Note the shared ground wires 16 & 17 are heavier gauge.
Cut the wires at the termination block about an inch high off the top of the block.
Solder each wire to the termination block.
Cover with shrink wrap and heat.
Replace the top of the termination block.
Cover wires with some sort of braided sheath to the firewall grommet.
Replace firewall grommet.
Cover wires from firewall grommet to where the first set of fuel injector leads branch off.
Place the new harness over the old, sort the wires to their destinations, and zip tie in place using small ties.
Measure shared ground wires from connector to shared ground wires. Note that in the original harness some travel down the harness and double back for easy connection to the shared ground. Zip tie in place.
Swap all the fuel injector connectors and wiring covers and boots. Be sure to swap the covers and boots before soldering on the conductors.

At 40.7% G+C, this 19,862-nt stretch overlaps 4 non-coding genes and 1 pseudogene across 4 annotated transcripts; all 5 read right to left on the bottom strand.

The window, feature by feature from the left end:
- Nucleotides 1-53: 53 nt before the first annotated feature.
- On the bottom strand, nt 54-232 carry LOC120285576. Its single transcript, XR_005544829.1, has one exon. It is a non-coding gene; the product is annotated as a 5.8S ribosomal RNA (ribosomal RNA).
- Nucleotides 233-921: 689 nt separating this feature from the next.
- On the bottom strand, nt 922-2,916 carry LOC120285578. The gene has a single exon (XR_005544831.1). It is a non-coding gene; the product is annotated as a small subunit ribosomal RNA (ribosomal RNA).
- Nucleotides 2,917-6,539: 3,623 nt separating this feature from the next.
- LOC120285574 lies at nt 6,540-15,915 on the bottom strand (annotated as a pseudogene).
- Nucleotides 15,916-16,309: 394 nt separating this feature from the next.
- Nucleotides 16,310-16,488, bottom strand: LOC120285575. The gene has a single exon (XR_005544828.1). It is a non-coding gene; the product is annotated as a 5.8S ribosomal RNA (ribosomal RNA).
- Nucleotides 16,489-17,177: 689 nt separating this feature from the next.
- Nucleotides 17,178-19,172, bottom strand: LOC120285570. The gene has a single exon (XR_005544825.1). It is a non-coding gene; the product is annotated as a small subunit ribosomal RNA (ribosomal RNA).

Label the fuel injector cylinder on the new wire. This really helps keeping things straight especially at 5,6,11,12 where they all branch from the same point.
Fuel injectors are now done.
Carefully cut open the round connectors. (See Below)
Swap wire covers.
Solder conductors to new wires.
Epoxy round connectors together.
Break open rectangular connectors and de-solder conductors.
Swap wire covers.
Replace rectangular connectors with new from the dealer. They’re about $2.00 each.
Carefully swap the thermometer connector.
Verify conductivity of each wire from conductor to conductor and to grounds.
Reinstall onto the black harness tray from the car.
Reinstall into the car.
Fire it up!
I’ve seen a few techniques on opening these and the truth is they’re built in such a way as to foil attempts to cleanly open. You see, they’re connected on both these surfaces: